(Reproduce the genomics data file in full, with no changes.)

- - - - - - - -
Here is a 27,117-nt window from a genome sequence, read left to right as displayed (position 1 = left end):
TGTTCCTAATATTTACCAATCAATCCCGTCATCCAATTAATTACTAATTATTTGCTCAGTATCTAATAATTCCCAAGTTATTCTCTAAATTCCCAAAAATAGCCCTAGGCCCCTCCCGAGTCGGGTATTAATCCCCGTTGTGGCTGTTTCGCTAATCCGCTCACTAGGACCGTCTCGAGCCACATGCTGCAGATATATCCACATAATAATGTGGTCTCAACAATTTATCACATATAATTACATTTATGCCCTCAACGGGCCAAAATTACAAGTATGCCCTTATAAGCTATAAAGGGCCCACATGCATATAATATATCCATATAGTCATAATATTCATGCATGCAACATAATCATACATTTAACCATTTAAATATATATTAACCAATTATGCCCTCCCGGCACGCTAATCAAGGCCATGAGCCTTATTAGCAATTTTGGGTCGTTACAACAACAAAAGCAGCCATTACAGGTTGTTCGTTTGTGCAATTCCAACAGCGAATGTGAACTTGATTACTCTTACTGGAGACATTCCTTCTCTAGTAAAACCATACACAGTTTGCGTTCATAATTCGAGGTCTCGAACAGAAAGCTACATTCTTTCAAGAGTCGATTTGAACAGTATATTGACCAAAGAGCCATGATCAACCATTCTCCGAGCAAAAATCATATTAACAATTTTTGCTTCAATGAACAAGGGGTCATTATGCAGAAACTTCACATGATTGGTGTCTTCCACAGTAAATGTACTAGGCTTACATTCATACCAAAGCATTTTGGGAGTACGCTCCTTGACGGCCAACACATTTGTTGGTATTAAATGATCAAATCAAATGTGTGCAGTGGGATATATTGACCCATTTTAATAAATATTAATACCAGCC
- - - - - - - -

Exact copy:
Here is a 27,117-nt window from a genome sequence, read left to right as displayed (position 1 = left end):
TGTTCCTAATATTTACCAATCAATCCCGTCATCCAATTAATTACTAATTATTTGCTCAGTATCTAATAATTCCCAAGTTATTCTCTAAATTCCCAAAAATAGCCCTAGGCCCCTCCCGAGTCGGGTATTAATCCCCGTTGTGGCTGTTTCGCTAATCCGCTCACTAGGACCGTCTCGAGCCACATGCTGCAGATATATCCACATAATAATGTGGTCTCAACAATTTATCACATATAATTACATTTATGCCCTCAACGGGCCAAAATTACAAGTATGCCCTTATAAGCTATAAAGGGCCCACATGCATATAATATATCCATATAGTCATAATATTCATGCATGCAACATAATCATACATTTAACCATTTAAATATATATTAACCAATTATGCCCTCCCGGCACGCTAATCAAGGCCATGAGCCTTATTAGCAATTTTGGGTCGTTACAACAACAAAAGCAGCCATTACAGGTTGTTCGTTTGTGCAATTCCAACAGCGAATGTGAACTTGATTACTCTTACTGGAGACATTCCTTCTCTAGTAAAACCATACACAGTTTGCGTTCATAATTCGAGGTCTCGAACAGAAAGCTACATTCTTTCAAGAGTCGATTTGAACAGTATATTGACCAAAGAGCCATGATCAACCATTCTCCGAGCAAAAATCATATTAACAATTTTTGCTTCAATGAACAAGGGGTCATTATGCAGAAACTTCACATGATTGGTGTCTTCCACAGTAAATGTACTAGGCTTACATTCATACCAAAGCATTTTGGGAGTACGCTCCTTGACGGCCAACACATTTGTTGGTATTAAATGATCAAATCAAATGTGTGCAGTGGGATATATTGACCCATTTTAATAAATATTAATACCAGCC